Imagine Being Allergic to Other

Mesdames, Messieurs —

My hope is that the award will increase attention to the cavalier, haphazard, and sometimes ludicrous ways in which 112 new mental disorders were formally approved in 1980. That year, the third edition of the Diagnostic and Statistical Manual of Mental Disorders appeared in the States and around the world, hundreds of pages longer than its previous incarnation, revolutionizing the landscape of mental health decisions in our schools and courts, our prisons and healthcare systems.

One of the most prominent of the new disorders, social phobia, was said to exist if individuals avoided public restrooms, disliked public speaking, and found themselves concerned about spilling food on their ties in a restaurant—that’s, of course, if they happened to wear ties to restaurants. Unfortunately, that’s not a joke. When more than half of any population—including in France and the United States—defines itself as shy, a psychiatric diagnosis that includes fear of public speaking is disturbingly close to making introversion a mental disorder. Close-enough, at least, for the DSM to include a warning about the risks of that confusion. Close-enough, too, for the drug companies to sense a $2 billion dollar global market awaiting them. The consequence? Millions of children and students are now taking, among other antidepressants and antipsychotics, Deroxat—or Paxil, as it’s known in the States (Seroxat in the UK). One has to be “fluent” in pharma-ese, you see, and relentless in the exposure of corporate secrets, to trace a drug’s real-world effects on public health.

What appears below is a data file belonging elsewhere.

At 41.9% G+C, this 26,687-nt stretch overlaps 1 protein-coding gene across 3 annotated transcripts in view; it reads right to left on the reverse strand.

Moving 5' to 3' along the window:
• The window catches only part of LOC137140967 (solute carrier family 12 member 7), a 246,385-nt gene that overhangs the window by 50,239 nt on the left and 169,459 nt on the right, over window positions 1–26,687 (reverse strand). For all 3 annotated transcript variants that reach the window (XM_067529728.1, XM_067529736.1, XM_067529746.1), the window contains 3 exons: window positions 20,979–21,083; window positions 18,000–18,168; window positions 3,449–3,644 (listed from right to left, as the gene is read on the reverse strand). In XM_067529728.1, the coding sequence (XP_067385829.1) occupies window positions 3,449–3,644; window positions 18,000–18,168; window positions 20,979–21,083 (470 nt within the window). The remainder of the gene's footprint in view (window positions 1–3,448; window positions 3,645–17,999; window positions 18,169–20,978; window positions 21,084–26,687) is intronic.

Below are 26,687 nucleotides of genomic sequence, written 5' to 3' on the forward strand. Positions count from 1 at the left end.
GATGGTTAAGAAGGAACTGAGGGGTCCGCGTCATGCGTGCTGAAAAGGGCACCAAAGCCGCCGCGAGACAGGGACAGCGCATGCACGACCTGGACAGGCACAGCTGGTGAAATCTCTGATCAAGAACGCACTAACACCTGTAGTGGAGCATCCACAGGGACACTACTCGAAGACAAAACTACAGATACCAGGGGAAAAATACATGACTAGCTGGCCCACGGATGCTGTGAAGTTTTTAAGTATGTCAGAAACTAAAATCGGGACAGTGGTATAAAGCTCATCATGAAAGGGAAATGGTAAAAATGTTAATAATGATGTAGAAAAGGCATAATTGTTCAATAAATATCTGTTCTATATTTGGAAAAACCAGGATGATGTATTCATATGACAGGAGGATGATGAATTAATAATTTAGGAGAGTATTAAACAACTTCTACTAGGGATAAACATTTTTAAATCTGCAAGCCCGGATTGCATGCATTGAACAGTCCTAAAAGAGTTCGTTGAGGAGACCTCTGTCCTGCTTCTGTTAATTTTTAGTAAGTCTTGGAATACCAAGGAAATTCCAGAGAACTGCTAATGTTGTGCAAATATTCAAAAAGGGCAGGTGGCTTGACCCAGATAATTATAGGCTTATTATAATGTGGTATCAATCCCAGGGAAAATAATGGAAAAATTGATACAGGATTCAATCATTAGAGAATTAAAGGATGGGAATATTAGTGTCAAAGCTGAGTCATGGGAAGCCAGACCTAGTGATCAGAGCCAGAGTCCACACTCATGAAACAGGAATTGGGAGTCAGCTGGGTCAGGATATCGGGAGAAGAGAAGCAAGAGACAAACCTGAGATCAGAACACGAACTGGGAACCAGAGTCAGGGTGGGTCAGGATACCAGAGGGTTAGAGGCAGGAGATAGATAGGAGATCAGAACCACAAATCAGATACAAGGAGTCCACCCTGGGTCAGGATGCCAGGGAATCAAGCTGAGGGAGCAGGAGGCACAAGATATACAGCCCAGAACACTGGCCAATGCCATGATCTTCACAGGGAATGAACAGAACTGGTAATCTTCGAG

[…]I witnessed academic squabbles that would make a five-year-old blush concerning whose research and final suggestions would enter one of the world’s most influential diagnostic manuals. I followed exchanges in which leading psychiatrists wrote to diagnose their critics and opponents with the very disorders they wanted to make official. I tracked arguments, too, for the inclusion of new disorders that not only quoted Carroll’s Alice’s Adventures in Wonderland, but also made one feel, like Alice, as if one was either tumbling down an intellectual rabbit-hole or witnessing a mad-hatter’s tea-party.

Chair of the DSM-III task force, Robert Spitzer knocked out the criteria for two mental disorders in minutes. Even startled colleagues were incredulous at his speed. One participant later told the New Yorker magazine (January 2003): “There was very little systematic research [in what we did], and much of the research that existed was really a hodgepodge—scattered, inconsistent and ambiguous. I think the majority of us recognized that the amount of good, solid science upon which we were making our decisions was pretty modest.”